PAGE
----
Yaquina Head Lighthouse is another impressive coastal lighthouse scene. April is a great month to be there for the flowers and the Harbor Seal Pups. If you like exploring tide pools, it is also a great location for that.
Further north is Cannon Beach, which is famous for Haystack Rock, a huge sea stack just offshore. The beach is wide and flat, with possibilities at low and high tide. Every time I visit, there seems to be a group somewhere on the beach with a bonfire going. The walk on the beach at sunset is beautiful.
Immediately to the north of Cannon Beach is Ecola State Park with elevated views of Cannon Beach. Late afternoon and sunset is the time to be there.
Lastly, at the beach of Fort Steven State Park, is the wreck of the Peter Iredale. There are the skeletal remains of the steel hulled sailing ship that ran aground in 1906. There’s not much left, but it’s a popular location to visit and photograph.
As you can see, there is good reason that I have a separate galleries for the Oregon Coast and Inland Oregon. There is just that much to see and photograph. I hope you get the chance to get out there.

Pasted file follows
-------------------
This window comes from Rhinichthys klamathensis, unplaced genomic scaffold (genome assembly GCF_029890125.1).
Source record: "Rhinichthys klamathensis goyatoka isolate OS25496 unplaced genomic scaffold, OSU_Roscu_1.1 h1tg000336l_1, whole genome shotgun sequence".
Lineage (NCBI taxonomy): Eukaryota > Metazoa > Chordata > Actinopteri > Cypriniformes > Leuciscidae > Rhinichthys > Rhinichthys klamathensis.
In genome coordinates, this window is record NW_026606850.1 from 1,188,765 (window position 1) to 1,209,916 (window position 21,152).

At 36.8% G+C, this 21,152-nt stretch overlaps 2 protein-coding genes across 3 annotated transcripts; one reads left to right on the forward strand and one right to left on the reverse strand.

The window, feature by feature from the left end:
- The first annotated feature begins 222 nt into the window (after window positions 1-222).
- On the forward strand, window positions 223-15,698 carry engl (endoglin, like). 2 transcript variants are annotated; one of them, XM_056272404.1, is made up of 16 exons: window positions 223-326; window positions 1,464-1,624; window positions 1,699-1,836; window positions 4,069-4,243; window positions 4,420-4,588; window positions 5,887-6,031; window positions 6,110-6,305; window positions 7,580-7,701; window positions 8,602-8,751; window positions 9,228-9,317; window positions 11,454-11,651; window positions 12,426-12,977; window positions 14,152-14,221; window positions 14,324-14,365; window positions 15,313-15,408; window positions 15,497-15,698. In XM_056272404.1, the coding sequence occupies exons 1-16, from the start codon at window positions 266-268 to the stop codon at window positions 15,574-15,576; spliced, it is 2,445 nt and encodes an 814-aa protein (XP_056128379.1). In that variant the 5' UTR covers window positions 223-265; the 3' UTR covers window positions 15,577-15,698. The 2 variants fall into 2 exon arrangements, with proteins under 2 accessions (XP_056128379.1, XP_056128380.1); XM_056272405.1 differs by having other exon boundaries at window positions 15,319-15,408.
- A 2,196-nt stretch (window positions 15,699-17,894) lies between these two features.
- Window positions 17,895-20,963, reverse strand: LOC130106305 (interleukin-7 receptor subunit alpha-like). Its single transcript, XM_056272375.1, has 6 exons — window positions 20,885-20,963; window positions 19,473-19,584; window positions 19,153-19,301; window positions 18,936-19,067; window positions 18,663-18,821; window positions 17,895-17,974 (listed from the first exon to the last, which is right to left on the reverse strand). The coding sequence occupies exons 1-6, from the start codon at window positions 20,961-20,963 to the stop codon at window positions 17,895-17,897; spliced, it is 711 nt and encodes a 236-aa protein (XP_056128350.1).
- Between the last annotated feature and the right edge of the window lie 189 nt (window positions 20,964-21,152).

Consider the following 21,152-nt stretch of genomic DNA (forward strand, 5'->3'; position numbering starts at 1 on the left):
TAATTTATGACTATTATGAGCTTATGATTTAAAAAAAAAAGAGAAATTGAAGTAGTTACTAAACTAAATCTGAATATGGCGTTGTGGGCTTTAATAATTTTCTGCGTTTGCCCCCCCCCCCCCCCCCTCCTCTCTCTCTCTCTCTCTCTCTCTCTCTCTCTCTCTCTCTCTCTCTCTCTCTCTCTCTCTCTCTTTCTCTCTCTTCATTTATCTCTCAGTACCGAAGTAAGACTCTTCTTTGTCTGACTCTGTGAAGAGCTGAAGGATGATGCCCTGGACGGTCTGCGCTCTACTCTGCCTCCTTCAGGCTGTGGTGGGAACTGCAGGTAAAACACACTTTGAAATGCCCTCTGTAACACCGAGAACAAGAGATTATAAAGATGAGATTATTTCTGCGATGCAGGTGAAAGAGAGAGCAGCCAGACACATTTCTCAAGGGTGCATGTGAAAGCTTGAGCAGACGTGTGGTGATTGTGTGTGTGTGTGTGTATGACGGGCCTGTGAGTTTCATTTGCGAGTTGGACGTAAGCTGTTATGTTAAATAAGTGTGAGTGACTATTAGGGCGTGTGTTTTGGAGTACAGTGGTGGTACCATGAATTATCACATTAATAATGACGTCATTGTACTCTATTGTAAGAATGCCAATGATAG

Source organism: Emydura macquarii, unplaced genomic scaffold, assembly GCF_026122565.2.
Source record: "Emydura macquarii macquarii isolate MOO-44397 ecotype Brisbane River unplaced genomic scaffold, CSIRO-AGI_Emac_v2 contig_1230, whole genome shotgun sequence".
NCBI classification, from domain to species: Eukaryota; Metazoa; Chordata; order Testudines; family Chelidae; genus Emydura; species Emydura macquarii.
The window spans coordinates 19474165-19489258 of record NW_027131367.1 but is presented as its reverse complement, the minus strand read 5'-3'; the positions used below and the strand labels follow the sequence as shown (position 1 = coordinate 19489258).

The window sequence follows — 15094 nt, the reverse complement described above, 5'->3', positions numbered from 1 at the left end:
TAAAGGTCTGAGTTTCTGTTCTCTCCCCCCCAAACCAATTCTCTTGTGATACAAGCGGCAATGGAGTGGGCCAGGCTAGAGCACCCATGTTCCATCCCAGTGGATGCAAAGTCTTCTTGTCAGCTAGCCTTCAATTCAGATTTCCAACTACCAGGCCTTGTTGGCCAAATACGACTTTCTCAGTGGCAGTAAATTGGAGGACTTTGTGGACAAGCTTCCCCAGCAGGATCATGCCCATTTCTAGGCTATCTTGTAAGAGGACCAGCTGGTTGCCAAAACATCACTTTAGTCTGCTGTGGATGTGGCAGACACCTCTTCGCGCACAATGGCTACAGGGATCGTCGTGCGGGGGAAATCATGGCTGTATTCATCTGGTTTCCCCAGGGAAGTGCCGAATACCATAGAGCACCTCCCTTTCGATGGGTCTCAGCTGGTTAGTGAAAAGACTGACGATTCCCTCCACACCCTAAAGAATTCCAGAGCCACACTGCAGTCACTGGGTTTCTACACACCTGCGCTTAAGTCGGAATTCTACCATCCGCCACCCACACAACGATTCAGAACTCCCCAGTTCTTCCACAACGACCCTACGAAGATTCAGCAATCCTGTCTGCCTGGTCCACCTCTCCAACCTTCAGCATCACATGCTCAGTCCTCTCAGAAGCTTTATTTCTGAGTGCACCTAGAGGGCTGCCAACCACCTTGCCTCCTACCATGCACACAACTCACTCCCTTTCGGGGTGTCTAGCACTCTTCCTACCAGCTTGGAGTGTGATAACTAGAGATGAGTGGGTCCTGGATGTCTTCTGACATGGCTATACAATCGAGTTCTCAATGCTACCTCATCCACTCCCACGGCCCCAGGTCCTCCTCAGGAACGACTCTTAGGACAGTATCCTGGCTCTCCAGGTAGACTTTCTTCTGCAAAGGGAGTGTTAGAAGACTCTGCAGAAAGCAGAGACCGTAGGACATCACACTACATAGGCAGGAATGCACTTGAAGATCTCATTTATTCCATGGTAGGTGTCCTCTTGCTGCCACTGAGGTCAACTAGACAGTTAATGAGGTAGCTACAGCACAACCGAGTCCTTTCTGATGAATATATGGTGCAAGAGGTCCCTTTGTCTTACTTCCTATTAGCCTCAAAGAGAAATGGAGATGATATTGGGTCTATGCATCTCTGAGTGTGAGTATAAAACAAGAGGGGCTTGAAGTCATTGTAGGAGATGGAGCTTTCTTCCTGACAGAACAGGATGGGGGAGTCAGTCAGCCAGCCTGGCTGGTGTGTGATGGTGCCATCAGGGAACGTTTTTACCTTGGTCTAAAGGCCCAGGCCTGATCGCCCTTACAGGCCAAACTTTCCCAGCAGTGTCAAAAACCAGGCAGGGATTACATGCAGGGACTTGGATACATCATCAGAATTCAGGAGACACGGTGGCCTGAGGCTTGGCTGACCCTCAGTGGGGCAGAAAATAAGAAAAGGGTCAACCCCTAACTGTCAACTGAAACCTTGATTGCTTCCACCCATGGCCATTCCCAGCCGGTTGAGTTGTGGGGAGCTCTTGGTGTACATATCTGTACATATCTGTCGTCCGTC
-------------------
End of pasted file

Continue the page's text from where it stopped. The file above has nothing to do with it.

Fun Facts About the Oregon Coast
There are 363 miles of coastline in Oregon. It is a dream for Landscape and Nature Photography. Oregon is known for its amazing sea stacks, and Washington has a little bit of everything.
In 1803 President Thomas Jefferson commissioned Captain Meriwether Lewis and William Clark to lead an expedition to the Pacific Coast. They reached the Oregon Coast near what is now Astoria in the winter of 1805. After establishing relationships with local Native Americans, they began their trip back home over a year later. The information learned from the Lewis and Clark Expedition began the process of the settlement of the west coast of the United States.
The Oregon Coast Trail runs 350 miles and begins at Fort Stevens State Park in the north and runs all the way to the California border at Crissey Field State Recreation Site. The majority runs along the beaches, and it reaches an elevation of 1661 feet at Neahkahnie Mountain.
Opposite from the Atlantic Coast, high tide at sunset may be desired, but there are photographic possibilities on some of the wide beaches at low tide. The storms in the winter can result in incredible photographs of crashing waves in Oregon. The Pacific Northwest has it all.
Atlantic Coast Lakes and Rivers Olympic National Park